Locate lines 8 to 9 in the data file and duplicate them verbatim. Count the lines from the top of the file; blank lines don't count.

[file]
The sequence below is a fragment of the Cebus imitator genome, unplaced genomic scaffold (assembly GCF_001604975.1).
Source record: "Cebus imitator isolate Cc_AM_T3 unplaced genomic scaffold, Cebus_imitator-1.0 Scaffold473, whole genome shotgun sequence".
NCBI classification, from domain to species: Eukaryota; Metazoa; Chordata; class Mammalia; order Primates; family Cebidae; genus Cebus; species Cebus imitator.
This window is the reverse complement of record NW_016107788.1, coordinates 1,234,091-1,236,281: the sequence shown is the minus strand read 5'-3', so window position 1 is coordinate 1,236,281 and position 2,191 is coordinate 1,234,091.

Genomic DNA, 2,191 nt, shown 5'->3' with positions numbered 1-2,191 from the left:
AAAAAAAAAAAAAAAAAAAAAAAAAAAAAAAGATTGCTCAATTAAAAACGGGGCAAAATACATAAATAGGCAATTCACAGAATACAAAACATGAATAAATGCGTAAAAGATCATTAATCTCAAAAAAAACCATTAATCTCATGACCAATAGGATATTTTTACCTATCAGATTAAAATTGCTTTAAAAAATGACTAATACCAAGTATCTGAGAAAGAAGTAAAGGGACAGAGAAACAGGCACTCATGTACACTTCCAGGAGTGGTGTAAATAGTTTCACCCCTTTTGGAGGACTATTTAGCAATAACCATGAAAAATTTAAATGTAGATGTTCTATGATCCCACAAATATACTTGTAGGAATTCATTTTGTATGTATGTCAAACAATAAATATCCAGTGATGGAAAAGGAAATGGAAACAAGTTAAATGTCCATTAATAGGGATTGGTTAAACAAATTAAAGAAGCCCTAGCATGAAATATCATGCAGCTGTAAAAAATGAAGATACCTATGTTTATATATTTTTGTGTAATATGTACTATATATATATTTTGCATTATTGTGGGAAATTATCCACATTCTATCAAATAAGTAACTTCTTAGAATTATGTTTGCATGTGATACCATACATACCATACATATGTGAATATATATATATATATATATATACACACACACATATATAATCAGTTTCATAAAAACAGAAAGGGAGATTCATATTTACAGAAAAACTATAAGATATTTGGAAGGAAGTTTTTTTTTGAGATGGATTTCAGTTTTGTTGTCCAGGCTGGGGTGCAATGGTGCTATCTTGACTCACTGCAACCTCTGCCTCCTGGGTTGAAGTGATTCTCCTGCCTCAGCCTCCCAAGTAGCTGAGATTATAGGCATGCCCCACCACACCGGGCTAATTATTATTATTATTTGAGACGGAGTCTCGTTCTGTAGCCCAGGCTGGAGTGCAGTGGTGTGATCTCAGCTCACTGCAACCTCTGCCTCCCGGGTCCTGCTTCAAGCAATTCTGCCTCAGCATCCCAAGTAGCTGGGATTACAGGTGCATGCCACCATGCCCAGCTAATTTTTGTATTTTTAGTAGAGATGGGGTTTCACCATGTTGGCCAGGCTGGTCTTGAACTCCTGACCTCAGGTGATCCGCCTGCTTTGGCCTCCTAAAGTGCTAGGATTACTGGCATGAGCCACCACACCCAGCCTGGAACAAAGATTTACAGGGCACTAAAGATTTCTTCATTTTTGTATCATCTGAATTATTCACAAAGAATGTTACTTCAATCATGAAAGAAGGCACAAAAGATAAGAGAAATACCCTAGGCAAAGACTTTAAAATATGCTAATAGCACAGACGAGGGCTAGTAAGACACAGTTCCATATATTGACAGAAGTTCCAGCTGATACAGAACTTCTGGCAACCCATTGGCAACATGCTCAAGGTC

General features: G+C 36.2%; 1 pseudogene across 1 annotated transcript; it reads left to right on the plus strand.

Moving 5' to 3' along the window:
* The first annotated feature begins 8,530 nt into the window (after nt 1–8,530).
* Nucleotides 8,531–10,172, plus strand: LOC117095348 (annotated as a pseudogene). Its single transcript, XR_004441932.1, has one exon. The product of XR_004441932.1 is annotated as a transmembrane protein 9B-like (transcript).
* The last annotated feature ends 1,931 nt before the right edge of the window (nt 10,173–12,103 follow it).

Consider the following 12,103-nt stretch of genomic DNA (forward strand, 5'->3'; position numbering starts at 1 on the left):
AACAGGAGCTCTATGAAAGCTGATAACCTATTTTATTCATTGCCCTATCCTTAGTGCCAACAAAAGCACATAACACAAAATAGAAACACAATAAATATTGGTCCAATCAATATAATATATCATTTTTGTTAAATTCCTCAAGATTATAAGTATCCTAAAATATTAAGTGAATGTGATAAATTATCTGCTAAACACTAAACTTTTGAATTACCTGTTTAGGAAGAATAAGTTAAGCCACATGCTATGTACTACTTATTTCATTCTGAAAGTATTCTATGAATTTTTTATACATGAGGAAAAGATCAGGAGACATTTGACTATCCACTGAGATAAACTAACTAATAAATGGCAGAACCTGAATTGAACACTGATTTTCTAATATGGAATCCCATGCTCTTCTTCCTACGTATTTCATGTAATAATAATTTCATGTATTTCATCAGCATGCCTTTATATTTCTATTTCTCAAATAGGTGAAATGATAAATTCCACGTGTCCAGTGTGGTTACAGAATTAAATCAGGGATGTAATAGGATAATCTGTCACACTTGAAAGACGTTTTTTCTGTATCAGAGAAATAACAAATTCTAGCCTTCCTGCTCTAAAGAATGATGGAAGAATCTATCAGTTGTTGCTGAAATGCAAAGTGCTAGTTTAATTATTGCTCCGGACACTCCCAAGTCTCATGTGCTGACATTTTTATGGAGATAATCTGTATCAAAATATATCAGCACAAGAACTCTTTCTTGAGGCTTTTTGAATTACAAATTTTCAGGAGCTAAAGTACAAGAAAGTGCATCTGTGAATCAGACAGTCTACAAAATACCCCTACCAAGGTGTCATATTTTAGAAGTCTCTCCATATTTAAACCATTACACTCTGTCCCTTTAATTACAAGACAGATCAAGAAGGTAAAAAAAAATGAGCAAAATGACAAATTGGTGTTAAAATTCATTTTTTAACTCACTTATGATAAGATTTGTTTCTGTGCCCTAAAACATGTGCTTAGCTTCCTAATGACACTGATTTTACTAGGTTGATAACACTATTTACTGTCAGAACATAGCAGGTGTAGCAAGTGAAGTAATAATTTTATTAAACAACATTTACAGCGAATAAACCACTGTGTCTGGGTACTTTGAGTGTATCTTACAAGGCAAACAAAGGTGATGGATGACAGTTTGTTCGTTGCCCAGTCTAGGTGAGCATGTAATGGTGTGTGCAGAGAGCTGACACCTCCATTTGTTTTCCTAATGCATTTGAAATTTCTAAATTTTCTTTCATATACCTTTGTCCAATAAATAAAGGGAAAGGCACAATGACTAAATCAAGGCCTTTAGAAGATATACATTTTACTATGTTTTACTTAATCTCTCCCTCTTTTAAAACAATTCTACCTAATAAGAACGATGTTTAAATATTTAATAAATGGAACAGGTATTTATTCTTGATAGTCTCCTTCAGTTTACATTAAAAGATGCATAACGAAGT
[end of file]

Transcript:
Moving 5' to 3' along the window:
* The first annotated feature begins 8,530 nt into the window (after nt 1–8,530).